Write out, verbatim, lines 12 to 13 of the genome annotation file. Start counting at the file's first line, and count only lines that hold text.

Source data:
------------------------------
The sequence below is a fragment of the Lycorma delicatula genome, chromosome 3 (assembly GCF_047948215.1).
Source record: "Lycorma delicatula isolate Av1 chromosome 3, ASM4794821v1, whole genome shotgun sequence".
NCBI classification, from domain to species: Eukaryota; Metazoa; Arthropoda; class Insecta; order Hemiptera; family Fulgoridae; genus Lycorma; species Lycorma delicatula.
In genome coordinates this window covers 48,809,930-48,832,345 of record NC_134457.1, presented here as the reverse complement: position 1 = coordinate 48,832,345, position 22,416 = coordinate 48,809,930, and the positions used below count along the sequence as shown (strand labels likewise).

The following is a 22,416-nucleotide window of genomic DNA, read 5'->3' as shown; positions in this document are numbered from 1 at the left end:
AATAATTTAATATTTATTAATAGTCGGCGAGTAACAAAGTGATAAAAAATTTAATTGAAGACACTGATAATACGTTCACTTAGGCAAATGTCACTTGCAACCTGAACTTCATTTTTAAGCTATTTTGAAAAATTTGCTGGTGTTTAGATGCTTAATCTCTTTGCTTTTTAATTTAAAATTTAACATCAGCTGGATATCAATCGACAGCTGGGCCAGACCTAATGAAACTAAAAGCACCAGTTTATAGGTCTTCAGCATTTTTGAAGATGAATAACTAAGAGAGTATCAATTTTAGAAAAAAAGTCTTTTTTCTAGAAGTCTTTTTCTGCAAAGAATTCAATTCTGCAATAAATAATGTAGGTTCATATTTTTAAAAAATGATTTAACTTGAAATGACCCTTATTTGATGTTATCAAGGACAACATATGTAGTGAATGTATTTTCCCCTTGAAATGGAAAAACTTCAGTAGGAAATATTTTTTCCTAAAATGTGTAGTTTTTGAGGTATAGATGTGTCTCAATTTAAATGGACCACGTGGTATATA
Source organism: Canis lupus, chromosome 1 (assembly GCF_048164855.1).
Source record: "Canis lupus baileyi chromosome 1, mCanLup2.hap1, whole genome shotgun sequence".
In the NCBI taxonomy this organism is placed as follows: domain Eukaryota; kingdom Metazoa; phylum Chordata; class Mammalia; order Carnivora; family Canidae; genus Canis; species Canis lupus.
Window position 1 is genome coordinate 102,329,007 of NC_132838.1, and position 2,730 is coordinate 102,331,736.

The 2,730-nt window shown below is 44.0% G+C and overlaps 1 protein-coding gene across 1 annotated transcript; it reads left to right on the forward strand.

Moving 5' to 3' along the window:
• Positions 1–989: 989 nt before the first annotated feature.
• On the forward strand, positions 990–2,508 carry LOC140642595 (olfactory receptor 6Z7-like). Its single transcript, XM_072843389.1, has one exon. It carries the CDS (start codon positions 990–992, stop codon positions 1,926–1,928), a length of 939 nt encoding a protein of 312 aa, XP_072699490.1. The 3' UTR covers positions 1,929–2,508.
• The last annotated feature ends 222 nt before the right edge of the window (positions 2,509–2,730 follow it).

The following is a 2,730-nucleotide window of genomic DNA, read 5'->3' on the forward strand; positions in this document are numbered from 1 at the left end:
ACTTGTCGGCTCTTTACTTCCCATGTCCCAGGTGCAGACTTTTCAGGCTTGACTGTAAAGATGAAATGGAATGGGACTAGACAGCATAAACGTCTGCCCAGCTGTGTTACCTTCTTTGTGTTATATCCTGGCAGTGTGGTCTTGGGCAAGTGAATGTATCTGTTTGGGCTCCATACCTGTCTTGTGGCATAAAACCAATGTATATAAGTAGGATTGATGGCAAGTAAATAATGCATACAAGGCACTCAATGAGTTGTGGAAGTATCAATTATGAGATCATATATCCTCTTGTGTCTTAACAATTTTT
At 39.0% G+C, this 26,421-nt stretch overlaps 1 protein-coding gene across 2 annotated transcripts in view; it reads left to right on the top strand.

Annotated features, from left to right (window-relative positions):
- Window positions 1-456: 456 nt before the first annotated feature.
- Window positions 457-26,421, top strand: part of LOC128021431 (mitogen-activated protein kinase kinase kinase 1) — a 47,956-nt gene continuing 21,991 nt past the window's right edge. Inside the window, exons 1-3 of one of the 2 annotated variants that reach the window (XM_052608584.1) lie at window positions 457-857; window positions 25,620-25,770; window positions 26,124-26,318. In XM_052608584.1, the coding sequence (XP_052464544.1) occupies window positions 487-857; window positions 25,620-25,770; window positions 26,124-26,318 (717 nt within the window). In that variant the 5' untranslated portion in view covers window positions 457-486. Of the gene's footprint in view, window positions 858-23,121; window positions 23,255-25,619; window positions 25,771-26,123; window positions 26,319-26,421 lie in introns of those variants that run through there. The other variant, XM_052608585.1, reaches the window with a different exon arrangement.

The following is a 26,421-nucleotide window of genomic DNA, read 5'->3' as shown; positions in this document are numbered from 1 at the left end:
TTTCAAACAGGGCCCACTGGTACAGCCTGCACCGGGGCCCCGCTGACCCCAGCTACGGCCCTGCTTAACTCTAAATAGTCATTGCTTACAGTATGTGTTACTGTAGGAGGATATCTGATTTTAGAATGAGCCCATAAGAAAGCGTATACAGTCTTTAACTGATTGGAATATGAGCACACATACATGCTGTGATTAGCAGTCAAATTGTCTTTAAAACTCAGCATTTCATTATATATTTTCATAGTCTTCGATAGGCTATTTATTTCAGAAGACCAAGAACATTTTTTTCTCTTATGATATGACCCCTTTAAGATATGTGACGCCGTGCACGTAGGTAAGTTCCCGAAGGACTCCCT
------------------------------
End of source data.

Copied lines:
Moving 5' to 3' along the window:
• Positions 1–989: 989 nt before the first annotated feature.